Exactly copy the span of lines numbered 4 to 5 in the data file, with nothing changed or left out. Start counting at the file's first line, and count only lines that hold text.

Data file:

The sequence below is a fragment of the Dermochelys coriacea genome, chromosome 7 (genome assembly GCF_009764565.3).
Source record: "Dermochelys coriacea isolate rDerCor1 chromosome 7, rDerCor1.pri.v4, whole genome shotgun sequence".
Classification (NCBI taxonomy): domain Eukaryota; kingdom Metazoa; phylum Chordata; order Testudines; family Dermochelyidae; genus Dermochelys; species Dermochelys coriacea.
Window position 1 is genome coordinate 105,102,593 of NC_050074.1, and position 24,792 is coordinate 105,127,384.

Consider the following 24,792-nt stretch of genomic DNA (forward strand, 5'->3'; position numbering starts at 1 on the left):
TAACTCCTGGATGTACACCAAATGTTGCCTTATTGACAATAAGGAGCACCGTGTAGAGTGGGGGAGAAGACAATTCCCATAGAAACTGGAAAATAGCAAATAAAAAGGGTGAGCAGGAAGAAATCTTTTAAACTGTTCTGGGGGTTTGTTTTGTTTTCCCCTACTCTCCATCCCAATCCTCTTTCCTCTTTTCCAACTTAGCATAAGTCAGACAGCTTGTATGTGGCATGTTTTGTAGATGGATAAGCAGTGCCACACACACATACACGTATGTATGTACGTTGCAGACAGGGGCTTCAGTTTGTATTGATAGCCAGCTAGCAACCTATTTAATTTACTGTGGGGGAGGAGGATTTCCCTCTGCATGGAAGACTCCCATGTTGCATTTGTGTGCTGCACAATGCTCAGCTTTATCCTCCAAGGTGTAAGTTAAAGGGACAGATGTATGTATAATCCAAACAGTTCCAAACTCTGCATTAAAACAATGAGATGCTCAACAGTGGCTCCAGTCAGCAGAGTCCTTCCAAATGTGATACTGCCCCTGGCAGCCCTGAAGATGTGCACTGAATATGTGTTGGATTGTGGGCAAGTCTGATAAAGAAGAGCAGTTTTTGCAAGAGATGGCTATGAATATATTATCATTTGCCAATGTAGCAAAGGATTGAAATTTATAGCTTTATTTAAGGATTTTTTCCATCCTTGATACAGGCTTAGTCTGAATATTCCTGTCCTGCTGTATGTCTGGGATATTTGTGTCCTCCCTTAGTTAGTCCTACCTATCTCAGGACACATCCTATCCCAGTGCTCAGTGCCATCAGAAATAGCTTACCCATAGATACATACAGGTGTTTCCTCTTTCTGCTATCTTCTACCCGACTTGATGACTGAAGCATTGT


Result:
Window position 1 is genome coordinate 105,102,593 of NC_050074.1, and position 24,792 is coordinate 105,127,384.

Consider the following 24,792-nt stretch of genomic DNA (forward strand, 5'->3'; position numbering starts at 1 on the left):